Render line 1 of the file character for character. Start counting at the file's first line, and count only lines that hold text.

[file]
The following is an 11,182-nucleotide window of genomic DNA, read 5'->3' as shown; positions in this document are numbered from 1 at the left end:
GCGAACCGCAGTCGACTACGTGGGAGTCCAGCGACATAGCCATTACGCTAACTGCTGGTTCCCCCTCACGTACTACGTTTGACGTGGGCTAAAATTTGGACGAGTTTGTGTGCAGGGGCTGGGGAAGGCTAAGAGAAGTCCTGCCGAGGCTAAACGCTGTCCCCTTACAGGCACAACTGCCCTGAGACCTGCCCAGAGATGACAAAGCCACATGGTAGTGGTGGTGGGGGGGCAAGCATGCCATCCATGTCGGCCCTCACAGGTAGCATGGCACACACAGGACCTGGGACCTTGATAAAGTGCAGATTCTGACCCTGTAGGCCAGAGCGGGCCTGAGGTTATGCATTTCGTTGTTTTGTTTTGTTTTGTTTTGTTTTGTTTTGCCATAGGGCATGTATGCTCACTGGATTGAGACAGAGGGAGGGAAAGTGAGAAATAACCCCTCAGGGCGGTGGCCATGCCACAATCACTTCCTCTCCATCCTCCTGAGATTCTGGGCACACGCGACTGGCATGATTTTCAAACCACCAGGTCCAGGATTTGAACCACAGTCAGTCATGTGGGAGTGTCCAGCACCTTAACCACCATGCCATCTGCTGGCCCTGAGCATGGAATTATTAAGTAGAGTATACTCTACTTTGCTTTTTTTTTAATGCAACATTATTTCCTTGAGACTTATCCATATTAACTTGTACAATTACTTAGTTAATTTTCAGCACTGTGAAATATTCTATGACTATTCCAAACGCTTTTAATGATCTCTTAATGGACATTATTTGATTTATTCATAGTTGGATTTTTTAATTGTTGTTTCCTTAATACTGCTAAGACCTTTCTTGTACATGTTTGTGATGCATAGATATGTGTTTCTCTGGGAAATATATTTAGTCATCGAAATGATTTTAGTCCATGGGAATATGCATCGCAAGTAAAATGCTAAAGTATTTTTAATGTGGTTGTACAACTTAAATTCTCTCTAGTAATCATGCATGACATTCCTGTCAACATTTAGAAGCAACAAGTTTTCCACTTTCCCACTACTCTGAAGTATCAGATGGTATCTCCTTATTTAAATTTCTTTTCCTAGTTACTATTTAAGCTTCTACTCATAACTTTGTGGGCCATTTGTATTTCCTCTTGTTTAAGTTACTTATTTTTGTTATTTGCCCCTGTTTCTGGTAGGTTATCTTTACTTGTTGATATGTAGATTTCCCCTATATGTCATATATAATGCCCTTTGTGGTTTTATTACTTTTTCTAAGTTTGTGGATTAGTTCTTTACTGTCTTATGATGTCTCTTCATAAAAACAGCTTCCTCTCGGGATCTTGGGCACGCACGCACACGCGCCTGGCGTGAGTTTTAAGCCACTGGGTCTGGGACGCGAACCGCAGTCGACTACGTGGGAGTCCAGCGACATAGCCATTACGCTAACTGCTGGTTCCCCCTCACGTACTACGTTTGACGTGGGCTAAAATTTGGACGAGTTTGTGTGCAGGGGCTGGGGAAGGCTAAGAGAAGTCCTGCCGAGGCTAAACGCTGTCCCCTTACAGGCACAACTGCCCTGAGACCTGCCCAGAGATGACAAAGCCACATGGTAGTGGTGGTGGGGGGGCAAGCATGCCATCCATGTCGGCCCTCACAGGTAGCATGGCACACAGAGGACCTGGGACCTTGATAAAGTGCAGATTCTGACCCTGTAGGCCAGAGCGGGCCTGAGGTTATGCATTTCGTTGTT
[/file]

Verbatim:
The following is an 11,182-nucleotide window of genomic DNA, read 5'->3' as shown; positions in this document are numbered from 1 at the left end: